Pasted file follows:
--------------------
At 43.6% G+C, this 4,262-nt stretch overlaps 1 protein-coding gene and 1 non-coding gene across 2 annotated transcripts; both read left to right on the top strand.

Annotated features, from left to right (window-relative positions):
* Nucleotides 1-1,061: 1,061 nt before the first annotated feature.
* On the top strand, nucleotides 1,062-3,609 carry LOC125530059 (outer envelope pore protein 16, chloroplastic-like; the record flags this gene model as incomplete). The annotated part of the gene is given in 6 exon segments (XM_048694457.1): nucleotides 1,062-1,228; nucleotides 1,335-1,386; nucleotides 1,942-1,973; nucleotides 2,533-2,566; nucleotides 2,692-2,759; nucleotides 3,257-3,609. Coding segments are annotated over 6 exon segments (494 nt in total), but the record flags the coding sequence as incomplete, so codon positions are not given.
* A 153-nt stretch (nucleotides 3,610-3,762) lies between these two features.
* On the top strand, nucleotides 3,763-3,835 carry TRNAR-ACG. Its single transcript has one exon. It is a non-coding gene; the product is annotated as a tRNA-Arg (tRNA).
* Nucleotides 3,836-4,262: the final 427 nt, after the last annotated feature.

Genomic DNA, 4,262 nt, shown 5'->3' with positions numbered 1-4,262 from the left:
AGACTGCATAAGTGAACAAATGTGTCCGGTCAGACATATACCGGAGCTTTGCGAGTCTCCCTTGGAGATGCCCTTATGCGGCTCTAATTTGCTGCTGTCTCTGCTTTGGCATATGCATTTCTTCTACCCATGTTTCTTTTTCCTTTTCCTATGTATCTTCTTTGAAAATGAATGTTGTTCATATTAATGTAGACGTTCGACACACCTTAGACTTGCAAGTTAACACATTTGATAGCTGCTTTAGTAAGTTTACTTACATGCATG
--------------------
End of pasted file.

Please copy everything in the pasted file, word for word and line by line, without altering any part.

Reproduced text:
At 43.6% G+C, this 4,262-nt stretch overlaps 1 protein-coding gene and 1 non-coding gene across 2 annotated transcripts; both read left to right on the top strand.

Annotated features, from left to right (window-relative positions):
* Nucleotides 1-1,061: 1,061 nt before the first annotated feature.
* On the top strand, nucleotides 1,062-3,609 carry LOC125530059 (outer envelope pore protein 16, chloroplastic-like; the record flags this gene model as incomplete). The annotated part of the gene is given in 6 exon segments (XM_048694457.1): nucleotides 1,062-1,228; nucleotides 1,335-1,386; nucleotides 1,942-1,973; nucleotides 2,533-2,566; nucleotides 2,692-2,759; nucleotides 3,257-3,609. Coding segments are annotated over 6 exon segments (494 nt in total), but the record flags the coding sequence as incomplete, so codon positions are not given.
* A 153-nt stretch (nucleotides 3,610-3,762) lies between these two features.
* On the top strand, nucleotides 3,763-3,835 carry TRNAR-ACG. Its single transcript has one exon. It is a non-coding gene; the product is annotated as a tRNA-Arg (tRNA).
* Nucleotides 3,836-4,262: the final 427 nt, after the last annotated feature.

Genomic DNA, 4,262 nt, shown 5'->3' with positions numbered 1-4,262 from the left:
AGACTGCATAAGTGAACAAATGTGTCCGGTCAGACATATACCGGAGCTTTGCGAGTCTCCCTTGGAGATGCCCTTATGCGGCTCTAATTTGCTGCTGTCTCTGCTTTGGCATATGCATTTCTTCTACCCATGTTTCTTTTTCCTTTTCCTATGTATCTTCTTTGAAAATGAATGTTGTTCATATTAATGTAGACGTTCGACACACCTTAGACTTGCAAGTTAACACATTTGATAGCTGCTTTAGTAAGTTTACTTACATGCATG